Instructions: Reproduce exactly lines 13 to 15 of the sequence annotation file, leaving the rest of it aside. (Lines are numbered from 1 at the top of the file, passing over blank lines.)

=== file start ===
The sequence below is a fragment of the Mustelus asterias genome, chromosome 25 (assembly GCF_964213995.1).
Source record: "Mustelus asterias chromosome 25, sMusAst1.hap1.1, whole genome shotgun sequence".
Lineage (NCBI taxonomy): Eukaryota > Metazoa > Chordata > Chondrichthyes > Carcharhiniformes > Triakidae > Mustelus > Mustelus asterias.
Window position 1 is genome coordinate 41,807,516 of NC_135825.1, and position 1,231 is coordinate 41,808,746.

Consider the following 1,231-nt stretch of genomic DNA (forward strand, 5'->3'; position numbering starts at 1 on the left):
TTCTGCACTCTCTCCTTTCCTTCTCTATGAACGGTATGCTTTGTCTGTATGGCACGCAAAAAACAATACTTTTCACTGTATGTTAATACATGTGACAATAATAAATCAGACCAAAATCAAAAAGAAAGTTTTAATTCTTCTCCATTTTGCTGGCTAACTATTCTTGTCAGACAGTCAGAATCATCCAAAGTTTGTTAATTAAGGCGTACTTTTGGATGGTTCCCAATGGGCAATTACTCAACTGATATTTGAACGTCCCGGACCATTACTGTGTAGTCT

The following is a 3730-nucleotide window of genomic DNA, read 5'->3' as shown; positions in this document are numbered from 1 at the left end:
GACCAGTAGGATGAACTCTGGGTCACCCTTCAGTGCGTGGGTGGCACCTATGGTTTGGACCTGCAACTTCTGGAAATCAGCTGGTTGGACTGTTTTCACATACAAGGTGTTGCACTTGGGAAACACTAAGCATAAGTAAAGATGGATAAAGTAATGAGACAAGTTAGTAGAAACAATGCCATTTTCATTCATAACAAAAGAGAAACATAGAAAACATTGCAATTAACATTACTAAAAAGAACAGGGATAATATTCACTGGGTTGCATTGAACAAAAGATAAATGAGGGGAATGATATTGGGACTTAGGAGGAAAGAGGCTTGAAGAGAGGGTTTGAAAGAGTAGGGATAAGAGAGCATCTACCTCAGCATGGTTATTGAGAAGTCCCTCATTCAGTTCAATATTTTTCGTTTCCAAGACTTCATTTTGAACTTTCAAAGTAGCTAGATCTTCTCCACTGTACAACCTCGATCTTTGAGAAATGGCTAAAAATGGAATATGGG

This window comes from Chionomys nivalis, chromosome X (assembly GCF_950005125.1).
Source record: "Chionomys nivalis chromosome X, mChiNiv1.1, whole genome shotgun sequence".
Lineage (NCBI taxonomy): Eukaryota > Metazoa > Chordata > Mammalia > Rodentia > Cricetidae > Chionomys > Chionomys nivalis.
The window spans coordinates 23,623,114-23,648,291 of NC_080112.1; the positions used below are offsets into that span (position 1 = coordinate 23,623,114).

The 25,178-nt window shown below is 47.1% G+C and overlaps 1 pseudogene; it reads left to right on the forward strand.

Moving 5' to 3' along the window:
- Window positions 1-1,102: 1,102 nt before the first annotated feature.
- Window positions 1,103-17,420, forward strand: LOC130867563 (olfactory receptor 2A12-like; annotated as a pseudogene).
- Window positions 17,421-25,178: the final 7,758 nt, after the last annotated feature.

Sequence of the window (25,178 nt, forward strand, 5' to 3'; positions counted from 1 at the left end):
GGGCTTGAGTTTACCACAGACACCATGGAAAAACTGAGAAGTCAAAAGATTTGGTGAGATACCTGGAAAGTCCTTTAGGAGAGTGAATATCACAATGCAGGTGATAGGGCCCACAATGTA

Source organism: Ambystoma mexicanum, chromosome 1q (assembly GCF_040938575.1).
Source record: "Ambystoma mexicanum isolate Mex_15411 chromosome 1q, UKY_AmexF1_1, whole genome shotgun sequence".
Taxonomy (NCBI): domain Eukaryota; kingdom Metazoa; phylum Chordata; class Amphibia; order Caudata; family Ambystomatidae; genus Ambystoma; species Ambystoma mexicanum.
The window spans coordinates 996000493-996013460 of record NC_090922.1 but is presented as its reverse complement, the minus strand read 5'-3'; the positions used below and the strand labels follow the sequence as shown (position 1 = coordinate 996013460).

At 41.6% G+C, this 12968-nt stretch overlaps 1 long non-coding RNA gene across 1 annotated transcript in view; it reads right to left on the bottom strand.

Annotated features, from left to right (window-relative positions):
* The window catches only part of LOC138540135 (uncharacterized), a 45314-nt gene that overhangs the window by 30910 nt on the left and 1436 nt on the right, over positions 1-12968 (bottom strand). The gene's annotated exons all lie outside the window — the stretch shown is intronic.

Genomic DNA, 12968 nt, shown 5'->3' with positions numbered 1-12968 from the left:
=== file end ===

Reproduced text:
The 25,178-nt window shown below is 47.1% G+C and overlaps 1 pseudogene; it reads left to right on the forward strand.

Moving 5' to 3' along the window:
- Window positions 1-1,102: 1,102 nt before the first annotated feature.